The advent of online betting just presents more interesting possibilities vis-à-vis video game integration. Betfair has comprehensive coverage of the online wagering aspects of the Cheltenham Festival annual races. A joint effort with the aforementioned Tecmo Koei to organize pre-race fantasy matches using the game company’s latest titles will no doubt generate a lot of additional hype before the real races begin. Using up-to-date stats algorithms to simulate the performance tendencies of the real-life horses and their jockeys, this digital recreation preview could allow betting aficionados to hone their intuition and give them further analytical insight for the actual races.

Something close to this has in fact already been done. In a move straight out of the last Rocky movie, online gaming company Horse Racing Simulation LLC released a video that had recently retired American racehorse Zenyatta go up against some of the very best thoroughbreds in history, including the likes of 1948 Triple Crown champ Citation and Great Depression-era icon of hope Seabiscuit.

Using the company’s proprietary advanced AI, the simulation sought to answer the question of which horse would come out on top with all of them at their peak. Expectedly, Zenyatta’s propensity to hold back and gather energy for a final speed burst ultimately led to him winning the match.

Race analysts can argue all they want with the result, but that doesn’t take away from the fact that the way each digital horse race stayed true to how they actually did in real life. For all we know, a repeat match with a different set of variables such as weather conditions and whatnot might wield different a result.

And that in itself is the fun that horse race betting represents. It’s a game of numbers and probability factors; something which a fairly advanced computer AI is all too familiar with. Transitioning this level of AI sophistication into full-fledged pre-race virtual betting sessions seems like a no-brainer. Only time will tell, though, if something like this eventually does come to fruition.

Movie Review: Poultrygeist: Night of the Chicken Dead (2006)


By Stacey Longo

Poultrygeist Night of the Chicken Dead

Poultrygeist: Night of the Chicken Dead is vulgar, politically incorrect, and completely unapologetic about it. The premise of this ridiculous romp is that a fried chicken franchise, American Chicken Bunker, has been built on top of a sacred Native American burial ground in Tromaville. The site is also chock full of toxic waste (this is, after all, the same town that birthed the Toxic Avenger). Our hero is Arbie (Jason Yachanin), who discovers his high school sweetheart, Wendy (portrayed by Kate Graham) has turned gay while away at college, and is now protesting the new chicken franchise in Tromaville. Arbie, in turn, gets a job at the restaurant to spite her. As Arbie sings (this movie is also a quasi-musical): “Revenge is a dish best served fried.”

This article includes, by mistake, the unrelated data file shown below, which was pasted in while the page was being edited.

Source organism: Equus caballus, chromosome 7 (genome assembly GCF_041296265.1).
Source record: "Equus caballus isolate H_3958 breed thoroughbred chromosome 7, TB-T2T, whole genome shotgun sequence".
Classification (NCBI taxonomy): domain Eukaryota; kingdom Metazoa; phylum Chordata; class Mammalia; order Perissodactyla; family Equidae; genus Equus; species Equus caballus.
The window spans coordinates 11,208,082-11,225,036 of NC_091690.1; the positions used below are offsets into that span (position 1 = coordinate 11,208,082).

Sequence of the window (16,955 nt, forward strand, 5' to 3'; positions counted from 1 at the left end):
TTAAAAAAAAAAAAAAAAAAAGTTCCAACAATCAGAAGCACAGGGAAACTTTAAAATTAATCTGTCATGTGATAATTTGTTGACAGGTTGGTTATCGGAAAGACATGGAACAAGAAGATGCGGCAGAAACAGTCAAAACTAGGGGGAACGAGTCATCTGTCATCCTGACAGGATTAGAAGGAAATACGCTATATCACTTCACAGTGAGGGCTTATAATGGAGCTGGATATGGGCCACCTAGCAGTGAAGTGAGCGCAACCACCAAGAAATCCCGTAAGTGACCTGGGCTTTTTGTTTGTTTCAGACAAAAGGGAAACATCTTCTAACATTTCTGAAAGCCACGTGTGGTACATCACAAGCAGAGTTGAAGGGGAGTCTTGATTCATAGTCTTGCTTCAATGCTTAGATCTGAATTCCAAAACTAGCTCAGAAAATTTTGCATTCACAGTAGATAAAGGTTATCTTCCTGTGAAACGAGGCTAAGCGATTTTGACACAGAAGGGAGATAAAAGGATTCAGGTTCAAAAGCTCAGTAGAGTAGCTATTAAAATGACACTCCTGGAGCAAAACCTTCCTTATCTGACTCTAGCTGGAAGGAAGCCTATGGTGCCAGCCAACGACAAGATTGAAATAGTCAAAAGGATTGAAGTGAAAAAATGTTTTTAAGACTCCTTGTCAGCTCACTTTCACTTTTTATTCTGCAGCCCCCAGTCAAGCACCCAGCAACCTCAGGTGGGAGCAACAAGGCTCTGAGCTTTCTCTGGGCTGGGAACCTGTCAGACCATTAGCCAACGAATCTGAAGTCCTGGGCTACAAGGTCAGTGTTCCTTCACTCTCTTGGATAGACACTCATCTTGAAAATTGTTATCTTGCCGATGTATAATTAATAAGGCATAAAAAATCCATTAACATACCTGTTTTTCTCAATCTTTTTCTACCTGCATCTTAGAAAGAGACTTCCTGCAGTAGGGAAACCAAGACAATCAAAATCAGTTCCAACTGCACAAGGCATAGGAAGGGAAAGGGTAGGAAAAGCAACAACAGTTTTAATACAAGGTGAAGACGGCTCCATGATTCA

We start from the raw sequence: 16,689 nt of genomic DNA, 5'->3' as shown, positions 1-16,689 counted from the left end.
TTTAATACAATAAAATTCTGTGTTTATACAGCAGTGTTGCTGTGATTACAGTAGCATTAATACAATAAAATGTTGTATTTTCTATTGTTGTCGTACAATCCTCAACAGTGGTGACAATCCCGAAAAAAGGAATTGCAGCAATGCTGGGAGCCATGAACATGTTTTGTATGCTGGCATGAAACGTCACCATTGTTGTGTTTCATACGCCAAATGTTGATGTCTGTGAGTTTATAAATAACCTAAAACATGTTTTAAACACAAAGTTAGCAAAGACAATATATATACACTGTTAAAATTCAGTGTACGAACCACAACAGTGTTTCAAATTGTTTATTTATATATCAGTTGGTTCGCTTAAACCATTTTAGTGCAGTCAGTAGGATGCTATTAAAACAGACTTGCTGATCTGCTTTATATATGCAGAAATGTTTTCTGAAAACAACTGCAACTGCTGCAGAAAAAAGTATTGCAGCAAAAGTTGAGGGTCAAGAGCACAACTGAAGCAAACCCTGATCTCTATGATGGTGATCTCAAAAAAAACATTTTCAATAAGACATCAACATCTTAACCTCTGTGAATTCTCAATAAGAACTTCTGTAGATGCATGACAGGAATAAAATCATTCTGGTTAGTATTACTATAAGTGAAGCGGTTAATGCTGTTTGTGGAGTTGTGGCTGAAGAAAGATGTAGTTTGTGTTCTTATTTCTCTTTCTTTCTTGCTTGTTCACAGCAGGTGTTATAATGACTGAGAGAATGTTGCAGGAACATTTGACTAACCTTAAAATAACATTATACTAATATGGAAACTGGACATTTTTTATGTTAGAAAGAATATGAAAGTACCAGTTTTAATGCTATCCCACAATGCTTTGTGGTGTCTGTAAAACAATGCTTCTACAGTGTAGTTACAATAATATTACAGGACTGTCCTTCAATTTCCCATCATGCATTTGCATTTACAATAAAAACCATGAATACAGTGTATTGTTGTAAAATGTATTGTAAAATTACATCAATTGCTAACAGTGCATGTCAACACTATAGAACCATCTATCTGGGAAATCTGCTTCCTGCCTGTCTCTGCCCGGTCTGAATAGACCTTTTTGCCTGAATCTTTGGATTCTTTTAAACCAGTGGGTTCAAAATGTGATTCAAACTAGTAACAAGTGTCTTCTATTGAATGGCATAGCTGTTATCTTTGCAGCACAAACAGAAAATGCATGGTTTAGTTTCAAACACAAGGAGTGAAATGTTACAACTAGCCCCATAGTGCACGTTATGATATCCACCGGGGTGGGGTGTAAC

Things quickly go south as patrons of the restaurant get sick and eventually turn into giant mutant chickens from eating the toxic poultry. There is one particular bathroom scene that is so disgusting, repulsive, and full of excrement, that teenage boys everywhere will be cheering.

The climax of the movie shows patrons being murdered in gratuitously gory ways including sliced to death by deli slicer, impaled by chicken nuggets, and a guy’s legs being ripped apart like a wishbone. Arbie, fellow employee Hummus, Wendy, and a random little girl are able to fight off the chickens with alcohol, but it is Hummus who sacrifices herself so the others can escape.

While silly and spoofy, this movie is entertaining, too. Highlights include a cameo by Ron Jeremy, and nods to films like Jaws, The Exorcist, and Alien. Although campy, this is also a commentary on corporate greed: how chain franchises and large corporations are putting mom-n-pop stores out of business, contributing to child obesity in the country, and basically dumbing down America. Yes, this could be a serious introspection on the heartlessness and cold greed of corporate America, if not for all of the topless girls and “choking chicken” references.

Author Catherine Bell Discusses ‘The Children of Manson’ and More


By Jason Harris


Catherine Bell

Catherine Bell

JH: Your adventure in writing started in 2001. How did that come about?

CB: I had just started secondary school at age 11, and had always enjoyed reading in my spare time. In English classes, my passion for writing began to flourish, partially because of support from teachers, as well as at home, so it became something I enjoyed and felt confident in pursuing.

JH: The Cathy Stories came about from your time in school. Can you tell my readers how that came about, what’s it about and how long this work is?